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  #1  
Old 03-17-2002, 02:03 PM
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Changing Brake Fluid

Could someone please outline the correct proceedure for changing the brake fluid in my 300D?
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  #2  
Old 03-17-2002, 02:13 PM
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Pretty straight forward. Start by siphoning off most of the fluid in the resevoir, then top it off with fresh fluid. Then bleed the brakes by either the pressure bleed or the old fashioned two person method. Start at the right rear, then left rear, right front and left front in that order. Bleed them until fresh, clean fluid is coming out, I think the book calls for something like 80ml of fluid bled at each caliper.

Be sure not to spill any fluid on the paint.
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  #3  
Old 03-17-2002, 02:53 PM
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Mike Tangas is the right way. After doing it the correct way, I got to thinking that periodic replacement of the reservoir may do the job, it took 4-5 times every week and guess what.....the fluid started to clear all the way down to the calipers....not a 100% purity but then it is so time/cost-effective that I had made it a yearly practice after winter (the thing is hygroscopic so I figure when the old and new mixed if further clears it) It has been seven years with my 91 300E and 911SC and its so clear all this time. I figure every other week would work better(4 cycles while you have the hood open for other stuff). However, nothing beats the right way, as for me I'm sticking to my method. Same with the power steering fluid.......so clean.....so easy, and keep that fluid away from the paint please...Later.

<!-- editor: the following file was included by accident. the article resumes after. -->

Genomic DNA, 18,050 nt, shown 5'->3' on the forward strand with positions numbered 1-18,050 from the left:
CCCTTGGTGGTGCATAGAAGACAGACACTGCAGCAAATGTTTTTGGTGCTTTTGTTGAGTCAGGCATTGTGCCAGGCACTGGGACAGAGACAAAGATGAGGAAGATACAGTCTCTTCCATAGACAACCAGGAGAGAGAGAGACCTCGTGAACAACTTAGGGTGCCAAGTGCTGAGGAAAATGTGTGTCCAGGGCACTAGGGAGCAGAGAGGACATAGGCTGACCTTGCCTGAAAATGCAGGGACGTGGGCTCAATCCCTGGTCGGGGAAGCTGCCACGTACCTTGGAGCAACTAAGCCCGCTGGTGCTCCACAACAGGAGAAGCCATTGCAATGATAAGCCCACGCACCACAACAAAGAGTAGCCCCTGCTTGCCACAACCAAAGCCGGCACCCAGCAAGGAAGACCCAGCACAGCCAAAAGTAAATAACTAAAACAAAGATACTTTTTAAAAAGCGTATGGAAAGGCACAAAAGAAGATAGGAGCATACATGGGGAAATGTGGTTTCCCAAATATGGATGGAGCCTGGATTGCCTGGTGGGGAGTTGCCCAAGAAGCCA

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  #4  
Old 03-17-2002, 03:33 PM
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Adam:

I read a while ago that replacing the fluid in the reservoir twice a year is all that is necessarily to keep the brake fluid in the entire system fresh.

Yes, the fluid does not circulate as engine oil, but apparently there is enough diffusion and fluid motion through braking for the new and old fluids to mix. Then if one replaces frequently enough (twice a year), the fluid remains fresh.
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Old 03-17-2002, 06:42 PM
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My previous post does not read right: it is a reservoir volume per week during 4 weeks per year (more/less if you want to be cleaner) My experience then seems to be that the accumulation rate of contaminants is more than offset by this renewal method.
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  #6  
Old 03-17-2002, 11:08 PM
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I don't know guys, that sounds like changing your underwear one tread at a time. You'll always have stanky drawers.
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  #7  
Old 03-17-2002, 11:37 PM
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I guess the point here is to maintain the cleanness of the fluid once it is clean.

Once the fluid is fresh, change more frequently than recommended, i.e., twice a year rather than every two years so the contaminants and water cannot reach damaging levels.

So one changes half the underwear every 6 hours instead of the whole underwear every 24 hours. That way the underwear stays clean.